Moral Performance Enhancement
Moral pharmacology is an evolving field that advocates using specific medications to enhance your ability to make moral decisions.
In this month's British Journal of Psychiatry, psychiatrist Sean Spence argues that while the most attention has been paid to attention-deficit-related drugs, we might want to choose to be more moral as well.
Recent considerations of the ethics of cognitive enhancement have specifically excluded consideration of social cognitions (such as empathy, revenge or deception), on the grounds that they are less amenable to quantification. Nevertheless, it would be regrettable if this limitation entirely precluded consideration of what must be an important question for humanity: can pharmacology help us enhance human morality? Might drugs not only make us smarter but also assist us in becoming more ‘humane’?
When voiced in such a way, this proposal can sound absurd, not least since we may suspect that such mental manipulation would render us ‘artificially’ moral. Where would be the benefit of being kinder or more humane as a consequence of medication? This is an understandable (though reflexive) response. However, if we stop to consider what is actually happening in certain psychiatric settings, then we may begin to interrogate this proposal more systematically. I shall argue that within many clinical encounters there may already be a subtle form of moral assistance going on, albeit one that we do not choose to describe in these terms. I argue that we are already deploying certain medications in a way not totally dissimilar to the foregoing proposal: whenever humans knowingly use drugs as a means to improving their future conduct.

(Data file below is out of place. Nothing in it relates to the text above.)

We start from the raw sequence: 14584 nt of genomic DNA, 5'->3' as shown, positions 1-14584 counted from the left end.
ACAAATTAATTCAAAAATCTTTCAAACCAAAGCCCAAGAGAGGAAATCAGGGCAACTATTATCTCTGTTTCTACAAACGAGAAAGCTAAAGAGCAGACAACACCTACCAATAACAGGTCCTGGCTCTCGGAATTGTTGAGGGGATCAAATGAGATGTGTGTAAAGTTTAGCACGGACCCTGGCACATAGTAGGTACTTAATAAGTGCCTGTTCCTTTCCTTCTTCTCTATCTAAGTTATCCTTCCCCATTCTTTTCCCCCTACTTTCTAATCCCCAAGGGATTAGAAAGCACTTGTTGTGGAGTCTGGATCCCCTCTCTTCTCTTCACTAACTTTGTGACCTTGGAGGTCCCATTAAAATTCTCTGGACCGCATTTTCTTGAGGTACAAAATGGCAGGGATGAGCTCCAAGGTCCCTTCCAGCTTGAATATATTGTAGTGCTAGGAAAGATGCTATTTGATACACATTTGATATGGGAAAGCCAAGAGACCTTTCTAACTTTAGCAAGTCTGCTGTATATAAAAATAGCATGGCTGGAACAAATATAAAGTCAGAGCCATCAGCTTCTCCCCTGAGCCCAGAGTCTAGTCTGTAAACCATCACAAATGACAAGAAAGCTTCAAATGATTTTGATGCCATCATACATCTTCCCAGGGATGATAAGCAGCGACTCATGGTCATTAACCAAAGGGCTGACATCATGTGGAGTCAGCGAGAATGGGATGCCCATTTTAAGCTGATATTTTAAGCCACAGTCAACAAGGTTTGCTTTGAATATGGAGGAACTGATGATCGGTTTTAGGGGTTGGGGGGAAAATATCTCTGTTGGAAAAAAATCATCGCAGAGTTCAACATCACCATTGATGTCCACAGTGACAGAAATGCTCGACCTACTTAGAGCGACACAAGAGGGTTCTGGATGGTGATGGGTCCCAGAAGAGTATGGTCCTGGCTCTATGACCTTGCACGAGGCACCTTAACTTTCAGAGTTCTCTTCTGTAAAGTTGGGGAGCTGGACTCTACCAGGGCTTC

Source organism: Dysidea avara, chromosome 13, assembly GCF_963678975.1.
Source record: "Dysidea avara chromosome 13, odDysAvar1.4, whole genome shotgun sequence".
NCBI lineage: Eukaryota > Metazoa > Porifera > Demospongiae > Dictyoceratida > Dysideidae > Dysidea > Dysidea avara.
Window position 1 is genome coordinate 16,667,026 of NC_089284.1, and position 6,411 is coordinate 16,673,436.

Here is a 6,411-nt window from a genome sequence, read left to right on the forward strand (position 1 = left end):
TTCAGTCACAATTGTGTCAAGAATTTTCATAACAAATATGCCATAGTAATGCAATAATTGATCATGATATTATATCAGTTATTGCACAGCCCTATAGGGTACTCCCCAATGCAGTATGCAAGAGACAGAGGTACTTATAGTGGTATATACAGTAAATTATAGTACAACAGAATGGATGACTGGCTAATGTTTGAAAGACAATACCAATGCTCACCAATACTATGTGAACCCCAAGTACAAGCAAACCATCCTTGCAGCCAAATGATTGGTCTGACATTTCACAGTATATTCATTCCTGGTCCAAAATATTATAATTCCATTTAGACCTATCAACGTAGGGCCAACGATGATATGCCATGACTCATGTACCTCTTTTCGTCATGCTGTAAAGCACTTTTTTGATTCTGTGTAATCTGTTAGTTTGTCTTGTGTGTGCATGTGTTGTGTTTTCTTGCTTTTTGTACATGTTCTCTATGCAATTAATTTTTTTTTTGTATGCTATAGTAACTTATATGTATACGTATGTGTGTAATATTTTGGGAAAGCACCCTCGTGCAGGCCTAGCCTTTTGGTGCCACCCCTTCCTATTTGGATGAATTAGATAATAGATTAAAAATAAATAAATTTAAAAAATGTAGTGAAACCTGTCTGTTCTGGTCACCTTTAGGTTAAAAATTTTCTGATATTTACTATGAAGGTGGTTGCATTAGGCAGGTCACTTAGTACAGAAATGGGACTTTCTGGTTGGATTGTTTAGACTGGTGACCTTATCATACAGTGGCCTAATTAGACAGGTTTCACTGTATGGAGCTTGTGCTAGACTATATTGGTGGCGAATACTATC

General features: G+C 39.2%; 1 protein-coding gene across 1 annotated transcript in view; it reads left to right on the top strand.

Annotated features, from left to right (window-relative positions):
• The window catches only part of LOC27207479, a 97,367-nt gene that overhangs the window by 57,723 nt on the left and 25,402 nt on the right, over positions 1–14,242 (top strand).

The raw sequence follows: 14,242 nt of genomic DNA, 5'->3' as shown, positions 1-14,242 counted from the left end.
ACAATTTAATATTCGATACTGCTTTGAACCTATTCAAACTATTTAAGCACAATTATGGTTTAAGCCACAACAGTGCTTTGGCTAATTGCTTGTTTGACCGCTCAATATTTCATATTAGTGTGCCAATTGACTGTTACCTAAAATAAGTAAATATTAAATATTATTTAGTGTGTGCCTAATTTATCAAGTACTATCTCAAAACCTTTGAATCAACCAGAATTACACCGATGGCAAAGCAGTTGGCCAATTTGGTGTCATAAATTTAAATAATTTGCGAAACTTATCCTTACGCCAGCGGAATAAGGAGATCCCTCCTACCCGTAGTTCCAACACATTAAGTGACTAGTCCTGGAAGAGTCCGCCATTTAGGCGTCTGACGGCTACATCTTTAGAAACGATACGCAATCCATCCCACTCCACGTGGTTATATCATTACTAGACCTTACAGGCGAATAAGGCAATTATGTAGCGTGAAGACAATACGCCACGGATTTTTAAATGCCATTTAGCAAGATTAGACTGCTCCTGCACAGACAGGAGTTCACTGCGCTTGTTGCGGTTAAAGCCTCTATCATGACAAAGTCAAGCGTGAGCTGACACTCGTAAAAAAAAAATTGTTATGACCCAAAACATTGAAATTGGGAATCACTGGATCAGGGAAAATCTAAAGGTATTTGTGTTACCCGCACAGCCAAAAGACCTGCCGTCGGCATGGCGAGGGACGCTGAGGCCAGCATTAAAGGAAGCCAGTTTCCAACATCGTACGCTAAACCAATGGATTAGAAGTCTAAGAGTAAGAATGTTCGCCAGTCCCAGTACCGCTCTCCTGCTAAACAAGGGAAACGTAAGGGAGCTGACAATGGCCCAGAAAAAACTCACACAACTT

For example, people may take medications to help with impulsive or irresponsible decisions, or to reduce their level of aggression or anger.
In a related vein, take a look at medications under development to block bad memories or to erase memories completely. Also, Yossi points out that this idea is similar to what Stanislaw Lem called betrization.
From Drugs for Optimising Morality.
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